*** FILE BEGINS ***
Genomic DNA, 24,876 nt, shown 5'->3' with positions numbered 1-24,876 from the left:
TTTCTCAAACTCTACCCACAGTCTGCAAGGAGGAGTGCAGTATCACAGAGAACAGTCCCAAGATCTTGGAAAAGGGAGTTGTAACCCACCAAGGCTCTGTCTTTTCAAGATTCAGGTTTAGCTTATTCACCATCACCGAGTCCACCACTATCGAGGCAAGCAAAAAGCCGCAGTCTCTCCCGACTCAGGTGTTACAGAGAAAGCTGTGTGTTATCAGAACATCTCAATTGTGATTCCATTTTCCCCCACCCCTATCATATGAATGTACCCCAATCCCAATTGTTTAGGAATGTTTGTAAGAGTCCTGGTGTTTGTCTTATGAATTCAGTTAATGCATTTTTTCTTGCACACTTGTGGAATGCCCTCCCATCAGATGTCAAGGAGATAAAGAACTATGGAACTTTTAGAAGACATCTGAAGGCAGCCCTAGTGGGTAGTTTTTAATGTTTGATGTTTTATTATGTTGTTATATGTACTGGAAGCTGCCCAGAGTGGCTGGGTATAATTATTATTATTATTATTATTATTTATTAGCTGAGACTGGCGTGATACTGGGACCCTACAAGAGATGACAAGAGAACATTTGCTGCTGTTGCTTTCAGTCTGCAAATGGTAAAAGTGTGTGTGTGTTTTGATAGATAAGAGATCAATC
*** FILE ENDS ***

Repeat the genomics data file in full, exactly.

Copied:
Genomic DNA, 24,876 nt, shown 5'->3' with positions numbered 1-24,876 from the left:
TTTCTCAAACTCTACCCACAGTCTGCAAGGAGGAGTGCAGTATCACAGAGAACAGTCCCAAGATCTTGGAAAAGGGAGTTGTAACCCACCAAGGCTCTGTCTTTTCAAGATTCAGGTTTAGCTTATTCACCATCACCGAGTCCACCACTATCGAGGCAAGCAAAAAGCCGCAGTCTCTCCCGACTCAGGTGTTACAGAGAAAGCTGTGTGTTATCAGAACATCTCAATTGTGATTCCATTTTCCCCCACCCCTATCATATGAATGTACCCCAATCCCAATTGTTTAGGAATGTTTGTAAGAGTCCTGGTGTTTGTCTTATGAATTCAGTTAATGCATTTTTTCTTGCACACTTGTGGAATGCCCTCCCATCAGATGTCAAGGAGATAAAGAACTATGGAACTTTTAGAAGACATCTGAAGGCAGCCCTAGTGGGTAGTTTTTAATGTTTGATGTTTTATTATGTTGTTATATGTACTGGAAGCTGCCCAGAGTGGCTGGGTATAATTATTATTATTATTATTATTATTTATTAGCTGAGACTGGCGTGATACTGGGACCCTACAAGAGATGACAAGAGAACATTTGCTGCTGTTGCTTTCAGTCTGCAAATGGTAAAAGTGTGTGTGTGTTTTGATAGATAAGAGATCAATC